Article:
(b) $(120^\circ\!,\!135^\circ\!)$
(c) $(135^\circ\!,\!150^\circ\!)$
(d) $(150^\circ\!,\!165^\circ\!)$
(e) $(165^\circ\!,\!180^\circ\!)$
Source: NCTM Mathematics Teacher, September 2006

Solution

Let $n$ represent the number of sides. Suppose $n=6$. The figure shows the convex polygon has six vertices $A,B,C,D,E,F$ and six sides. Five of the angles have an equal measure of $108^\circ$. Divide the polygon into four triangles by connecting vertex $D$ to vertices $A,B$, and $F$. By the Triangle Sum theorem, the sum of the measures of the interior angles of a triangle is $180^\circ$. The sum of the measures of all six angles of the polygon equals $4\times 180^\circ\!=720^\circ$. Hence the measure of the remaining angle $D=720^\circ\!-5(108^\circ\!)=180^\circ$.

Because angle $D$ is a straight angle, if we were to travel from vertex $C$ to vertex $E$, we would cross into the interior of the polygon contradicting the definition of a convex polygon.
Similarly for $n\ge 7$, the maximum measure of one of the remaining angles is $\ge 180^\circ$. For example, when $n=7$, the sum of the measures of the two remaining angles is $360^\circ$. Their possible measures are
Angle 1    Angle 2
$1^\circ \qquad\quad 359^\circ$
$2^\circ\qquad\quad 358^\circ$
$3^\circ\qquad\quad 357^\circ$
$\cdots\qquad\quad\cdots$
$179^\circ\qquad 181^\circ$
$180^\circ\qquad 180^\circ$
$181^\circ\qquad 179^\circ$
$\cdots\qquad\quad\cdots$
$357^\circ\qquad 3^\circ$
$358^\circ\qquad 2$
$359^\circ\qquad 1^\circ$
Thus the polygon has only five angles each measuring $108^\circ$ as the maximum value of the measures of the angles.

Answer: (a) $(105^\circ\!,\! 120^\circ\!)$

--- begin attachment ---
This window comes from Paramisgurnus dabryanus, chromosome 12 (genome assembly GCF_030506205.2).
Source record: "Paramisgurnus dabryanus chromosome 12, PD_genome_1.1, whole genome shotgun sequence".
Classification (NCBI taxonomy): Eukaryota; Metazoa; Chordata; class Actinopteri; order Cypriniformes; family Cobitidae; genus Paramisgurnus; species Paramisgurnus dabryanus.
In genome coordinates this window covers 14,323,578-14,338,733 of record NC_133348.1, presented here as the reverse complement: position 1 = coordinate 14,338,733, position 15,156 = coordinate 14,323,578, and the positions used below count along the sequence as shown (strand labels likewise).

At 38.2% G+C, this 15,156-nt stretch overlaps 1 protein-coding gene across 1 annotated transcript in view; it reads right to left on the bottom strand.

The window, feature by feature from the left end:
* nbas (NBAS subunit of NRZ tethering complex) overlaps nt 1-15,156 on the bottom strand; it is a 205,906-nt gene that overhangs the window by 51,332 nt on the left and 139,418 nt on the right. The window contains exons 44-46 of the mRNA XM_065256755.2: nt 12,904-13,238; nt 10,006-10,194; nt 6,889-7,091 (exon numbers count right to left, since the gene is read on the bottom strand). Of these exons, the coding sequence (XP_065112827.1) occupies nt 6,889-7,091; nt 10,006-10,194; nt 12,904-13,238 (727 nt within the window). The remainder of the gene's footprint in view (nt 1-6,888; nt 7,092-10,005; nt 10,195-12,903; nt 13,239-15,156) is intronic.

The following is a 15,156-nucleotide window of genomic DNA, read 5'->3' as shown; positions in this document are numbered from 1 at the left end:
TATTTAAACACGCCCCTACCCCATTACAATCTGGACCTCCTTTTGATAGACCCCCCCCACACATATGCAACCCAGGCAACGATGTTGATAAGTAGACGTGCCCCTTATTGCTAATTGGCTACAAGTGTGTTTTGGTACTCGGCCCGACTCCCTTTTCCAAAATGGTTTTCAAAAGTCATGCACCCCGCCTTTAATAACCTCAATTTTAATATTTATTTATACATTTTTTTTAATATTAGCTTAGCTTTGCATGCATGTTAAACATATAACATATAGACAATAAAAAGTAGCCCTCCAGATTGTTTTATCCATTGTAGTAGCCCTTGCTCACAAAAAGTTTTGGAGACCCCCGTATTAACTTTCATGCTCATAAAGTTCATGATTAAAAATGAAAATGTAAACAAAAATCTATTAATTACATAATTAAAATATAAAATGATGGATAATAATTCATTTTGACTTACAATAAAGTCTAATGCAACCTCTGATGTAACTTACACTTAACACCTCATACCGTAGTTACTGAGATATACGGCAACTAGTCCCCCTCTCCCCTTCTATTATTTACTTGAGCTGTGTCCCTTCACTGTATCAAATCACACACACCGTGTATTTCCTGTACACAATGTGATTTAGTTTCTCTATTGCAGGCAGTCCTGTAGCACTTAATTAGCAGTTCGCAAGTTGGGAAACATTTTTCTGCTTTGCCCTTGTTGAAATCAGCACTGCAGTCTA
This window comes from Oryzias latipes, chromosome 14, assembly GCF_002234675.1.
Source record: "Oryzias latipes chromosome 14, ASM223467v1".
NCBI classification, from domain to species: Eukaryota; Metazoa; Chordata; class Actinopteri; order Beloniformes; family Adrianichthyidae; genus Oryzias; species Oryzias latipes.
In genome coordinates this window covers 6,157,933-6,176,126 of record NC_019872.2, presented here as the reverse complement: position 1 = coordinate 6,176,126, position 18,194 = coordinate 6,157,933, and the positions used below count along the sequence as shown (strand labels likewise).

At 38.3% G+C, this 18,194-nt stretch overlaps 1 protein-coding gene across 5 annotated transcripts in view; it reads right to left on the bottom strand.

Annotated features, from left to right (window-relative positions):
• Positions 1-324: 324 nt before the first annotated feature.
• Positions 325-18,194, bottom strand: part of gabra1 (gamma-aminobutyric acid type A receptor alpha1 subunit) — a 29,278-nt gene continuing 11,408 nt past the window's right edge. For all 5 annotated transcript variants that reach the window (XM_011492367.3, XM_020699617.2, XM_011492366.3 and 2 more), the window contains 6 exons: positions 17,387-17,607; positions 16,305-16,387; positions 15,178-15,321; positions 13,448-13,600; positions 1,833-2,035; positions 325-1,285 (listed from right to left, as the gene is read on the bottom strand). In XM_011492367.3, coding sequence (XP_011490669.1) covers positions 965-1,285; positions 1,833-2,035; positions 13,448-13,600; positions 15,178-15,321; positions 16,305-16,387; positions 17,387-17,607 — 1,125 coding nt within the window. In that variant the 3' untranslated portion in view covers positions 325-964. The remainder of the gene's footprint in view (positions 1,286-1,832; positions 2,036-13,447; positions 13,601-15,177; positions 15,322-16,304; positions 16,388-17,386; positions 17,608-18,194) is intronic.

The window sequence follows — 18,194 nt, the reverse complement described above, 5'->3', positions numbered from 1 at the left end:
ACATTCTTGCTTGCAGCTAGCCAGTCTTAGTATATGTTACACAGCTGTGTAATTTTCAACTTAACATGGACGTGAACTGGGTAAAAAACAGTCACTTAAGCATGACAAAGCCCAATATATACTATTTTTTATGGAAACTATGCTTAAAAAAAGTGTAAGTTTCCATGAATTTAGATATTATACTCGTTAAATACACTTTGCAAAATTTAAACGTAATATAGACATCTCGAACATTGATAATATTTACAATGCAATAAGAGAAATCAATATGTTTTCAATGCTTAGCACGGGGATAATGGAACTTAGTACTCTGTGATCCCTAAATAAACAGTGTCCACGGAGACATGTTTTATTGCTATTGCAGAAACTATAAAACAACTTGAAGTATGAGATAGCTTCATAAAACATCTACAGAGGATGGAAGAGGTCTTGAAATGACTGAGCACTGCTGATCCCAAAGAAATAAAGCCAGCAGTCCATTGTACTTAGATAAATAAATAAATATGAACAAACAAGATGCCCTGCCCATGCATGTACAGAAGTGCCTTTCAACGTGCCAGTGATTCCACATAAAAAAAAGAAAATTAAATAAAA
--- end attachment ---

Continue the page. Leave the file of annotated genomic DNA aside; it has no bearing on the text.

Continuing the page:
Alternative solution
By the Polygon Exterior Angles theorem, the sum of the measures of the exterior angles of a convex polygon, one angle at each vertex, is $360^\circ$. Since $5(180^\circ\!-108^\circ\!)=5(72^\circ\!)=360^\circ$, the five angles are the only angles of the convex polygon.

## Length of Hypotenuse

Consider the line $l$ containing the points $(-3,8)$ and $(6,-4)$. What is the length of the hypotenuse of the right triangle formed by the intersections of $l$ and the $x$-and $y$-axes?
Source: NCTM Mathematics Teacher, September 2006

Solution

Points $A(-3,-4),B(-3,8)$, and $C(6,-4)$ are the vertices of the right triangle $ABC$. The length of hypotenuse $\overline{BC}$ equals
$AB^2+AC^2=BC^2$
$12^2+9^2=BC^2$
$225=BC^2$
$BC=15$
The slope of $\overline{BC}$ equals
$\dfrac{8-(-4)}{-3-6}=\dfrac{12}{-9}=-\dfrac{4}{3}$
Hypotenuse $\overline{BC}$ intersects the $x$-axis at point $D(x,0)$. Using $D(x,0)$ and $C(6,-4)$ we express the slope of $\overline{DC}$ as
$\dfrac{0-(-4)}{x-6}=-\dfrac{4}{3}$
$\dfrac{4}{x-6}=-\dfrac{4}{3}$
$x-6=-3$
$x=3$
Thus, $\overline{BC}$ intersects the $x$-axis at $D(3,0)$. Observe that the four vertical lines $x=-3,x=0,x=3$, and $x=6$ intersect the $x$-axis at equal intervals. By the Proportionality theorem, if parallel lines intersect two transversals, then they divide the transversals proportionally. Given that the four vertical lines are parallel and divide the transversal $x$-axis into thirds, they also divide the transversal $\overline{BC}$ into thirds.
$BE=ED=DC=BC/3=15/3=5$

Answer: $5$ units

Alternative solution